Compensation of Requantization and Interpolation Errors in MPEG-2 to H.264 Transcoding

TitleCompensation of Requantization and Interpolation Errors in MPEG-2 to H.264 Transcoding
Publication TypeJournal Article
Year of Publication2008
AuthorsTang, Q., P. Nasiopoulos, and R. K. Ward
JournalCircuits and Systems for Video Technology, IEEE Transactions on
Pagination314 -325
Date Publishedmar.
Keywordscascaded pixel-domain transcoding, closed-loop H.264 motion compensation process, coding errors, computational complexity, H.264 transcoding, integer transform, interpolation, interpolation errors, motion compensation, MPEG-2 requantization compensation, quantisation (signal), transcoding, transform coding, video coding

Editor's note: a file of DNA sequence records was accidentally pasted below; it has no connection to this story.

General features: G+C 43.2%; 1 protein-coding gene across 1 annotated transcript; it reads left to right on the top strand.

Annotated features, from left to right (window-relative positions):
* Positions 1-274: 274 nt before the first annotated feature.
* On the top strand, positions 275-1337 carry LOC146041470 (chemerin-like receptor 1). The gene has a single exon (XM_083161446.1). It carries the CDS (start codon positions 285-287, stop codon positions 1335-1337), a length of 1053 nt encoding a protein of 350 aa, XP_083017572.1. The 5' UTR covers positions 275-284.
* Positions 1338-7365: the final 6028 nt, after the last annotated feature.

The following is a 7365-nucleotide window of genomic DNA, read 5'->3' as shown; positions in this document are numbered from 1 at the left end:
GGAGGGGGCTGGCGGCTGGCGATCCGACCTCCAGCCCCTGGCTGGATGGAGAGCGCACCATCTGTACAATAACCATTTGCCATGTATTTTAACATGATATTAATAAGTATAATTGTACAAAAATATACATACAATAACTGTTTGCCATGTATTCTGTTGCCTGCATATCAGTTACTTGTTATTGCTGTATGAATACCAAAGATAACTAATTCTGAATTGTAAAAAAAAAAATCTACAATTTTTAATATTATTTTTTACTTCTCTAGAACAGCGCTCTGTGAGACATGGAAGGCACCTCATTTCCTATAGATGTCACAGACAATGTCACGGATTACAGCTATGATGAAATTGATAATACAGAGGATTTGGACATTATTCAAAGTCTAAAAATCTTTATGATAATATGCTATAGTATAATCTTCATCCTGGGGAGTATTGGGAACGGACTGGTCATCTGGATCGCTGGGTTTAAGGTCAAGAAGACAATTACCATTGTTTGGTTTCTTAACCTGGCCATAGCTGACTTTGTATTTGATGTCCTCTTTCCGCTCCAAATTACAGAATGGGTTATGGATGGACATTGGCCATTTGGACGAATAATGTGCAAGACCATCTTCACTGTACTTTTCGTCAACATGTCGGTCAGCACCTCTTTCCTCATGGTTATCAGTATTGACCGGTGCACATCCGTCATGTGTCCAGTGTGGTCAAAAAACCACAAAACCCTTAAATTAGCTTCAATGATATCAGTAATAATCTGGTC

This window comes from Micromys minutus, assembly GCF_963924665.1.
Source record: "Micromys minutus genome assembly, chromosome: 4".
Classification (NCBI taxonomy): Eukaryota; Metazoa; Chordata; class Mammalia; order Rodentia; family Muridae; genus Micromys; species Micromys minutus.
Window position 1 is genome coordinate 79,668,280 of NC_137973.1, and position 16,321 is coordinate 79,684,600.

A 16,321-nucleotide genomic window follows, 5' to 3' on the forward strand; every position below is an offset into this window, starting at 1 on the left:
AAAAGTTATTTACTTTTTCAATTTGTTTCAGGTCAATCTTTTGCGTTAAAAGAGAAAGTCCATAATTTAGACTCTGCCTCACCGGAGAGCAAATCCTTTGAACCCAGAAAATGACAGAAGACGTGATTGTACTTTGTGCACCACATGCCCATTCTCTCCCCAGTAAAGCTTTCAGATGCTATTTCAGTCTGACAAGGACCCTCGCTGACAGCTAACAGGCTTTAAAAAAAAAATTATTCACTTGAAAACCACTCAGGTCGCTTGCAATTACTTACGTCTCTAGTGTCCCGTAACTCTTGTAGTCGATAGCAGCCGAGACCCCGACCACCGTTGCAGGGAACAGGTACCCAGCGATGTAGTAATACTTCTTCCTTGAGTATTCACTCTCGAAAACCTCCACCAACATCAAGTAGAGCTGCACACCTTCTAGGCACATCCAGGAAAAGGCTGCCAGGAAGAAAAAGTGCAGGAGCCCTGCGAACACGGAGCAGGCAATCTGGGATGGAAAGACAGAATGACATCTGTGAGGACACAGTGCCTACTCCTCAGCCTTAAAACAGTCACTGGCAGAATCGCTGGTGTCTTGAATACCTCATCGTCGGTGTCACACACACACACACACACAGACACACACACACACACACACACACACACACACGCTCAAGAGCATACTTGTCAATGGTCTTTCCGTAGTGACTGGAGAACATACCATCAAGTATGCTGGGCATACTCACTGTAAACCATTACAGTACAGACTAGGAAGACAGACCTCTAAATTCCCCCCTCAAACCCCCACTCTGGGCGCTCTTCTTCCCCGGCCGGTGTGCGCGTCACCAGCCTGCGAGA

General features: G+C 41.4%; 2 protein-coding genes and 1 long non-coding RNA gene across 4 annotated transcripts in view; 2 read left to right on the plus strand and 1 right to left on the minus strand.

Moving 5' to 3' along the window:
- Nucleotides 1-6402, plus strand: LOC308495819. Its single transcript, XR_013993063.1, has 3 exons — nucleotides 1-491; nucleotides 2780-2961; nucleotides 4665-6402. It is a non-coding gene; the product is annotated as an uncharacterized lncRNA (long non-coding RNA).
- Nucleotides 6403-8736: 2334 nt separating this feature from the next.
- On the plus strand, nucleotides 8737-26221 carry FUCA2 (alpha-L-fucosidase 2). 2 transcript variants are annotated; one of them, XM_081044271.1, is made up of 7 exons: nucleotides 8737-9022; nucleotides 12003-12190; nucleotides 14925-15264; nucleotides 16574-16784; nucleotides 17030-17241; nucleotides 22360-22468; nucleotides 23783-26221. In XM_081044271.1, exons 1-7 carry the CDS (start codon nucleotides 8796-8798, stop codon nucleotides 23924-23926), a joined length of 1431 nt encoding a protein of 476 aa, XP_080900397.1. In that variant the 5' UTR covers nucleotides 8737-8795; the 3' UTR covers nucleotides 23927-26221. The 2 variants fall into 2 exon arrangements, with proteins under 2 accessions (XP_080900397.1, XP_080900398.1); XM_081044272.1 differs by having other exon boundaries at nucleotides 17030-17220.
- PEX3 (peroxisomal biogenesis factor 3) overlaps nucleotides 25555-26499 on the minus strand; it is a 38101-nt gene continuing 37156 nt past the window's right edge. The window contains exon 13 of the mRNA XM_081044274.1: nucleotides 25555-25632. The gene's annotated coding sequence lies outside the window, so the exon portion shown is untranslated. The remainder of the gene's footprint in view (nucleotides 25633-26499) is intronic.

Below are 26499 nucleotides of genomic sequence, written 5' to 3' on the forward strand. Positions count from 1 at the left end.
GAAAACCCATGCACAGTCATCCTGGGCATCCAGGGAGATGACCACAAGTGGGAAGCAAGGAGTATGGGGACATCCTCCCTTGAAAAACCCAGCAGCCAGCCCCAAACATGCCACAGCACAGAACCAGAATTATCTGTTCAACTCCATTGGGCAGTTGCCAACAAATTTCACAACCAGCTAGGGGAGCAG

Implementing MPEG-2 to H.264 transcoding schemes in the pixel domain introduces a high degree of computational complexity. In the transform domain, this transcoding is more computationally efficient, and several methods have been developed to address that approach. However, incompatibilities between the two standards, such as the mismatches between the MPEG-2 and H.264 motion compensation processes, cause several distortions that may affect the overall picture quality. In this study, we address the main distortions that result from requantization errors: luminance half-pixel and chrominance quarter/three-quarter interpolation errors. Then, we propose algorithms that compensate for these errors. The traditional requantization error compensation algorithm for DCT coefficients is updated so that it can be applied to the H.264 integer transform coefficients. Equations that compensate for the luminance half-pixel and chrominance quarter/three-quarter pixel interpolation errors are derived. To remove the interpolation errors, the previous H.264 frame is needed. Thus, the compensation scheme includes a closed-loop H.264 motion compensation process, which is implemented in the pixel domain. To evaluate the performance of the proposed compensation algorithms in terms of picture quality, our scheme is compared with two different cascaded pixel-domain transcoding structures. The first structure reuses the MPEG-2 motion vectors, and the other implements plusmn2 pixels motion vector refinement, but each one has an H.264 deblocking filter. The experimental results show that the proposed compensation algorithms achieve 5-dB quality improvement over the open-loop transform-domain-based transcoding and almost the same picture quality (0.3-0.6 dB) as the cascaded structures. An additional advantage is the reduction in computational complexity that ranges from 13% to 69% compared with the two cascaded methods.


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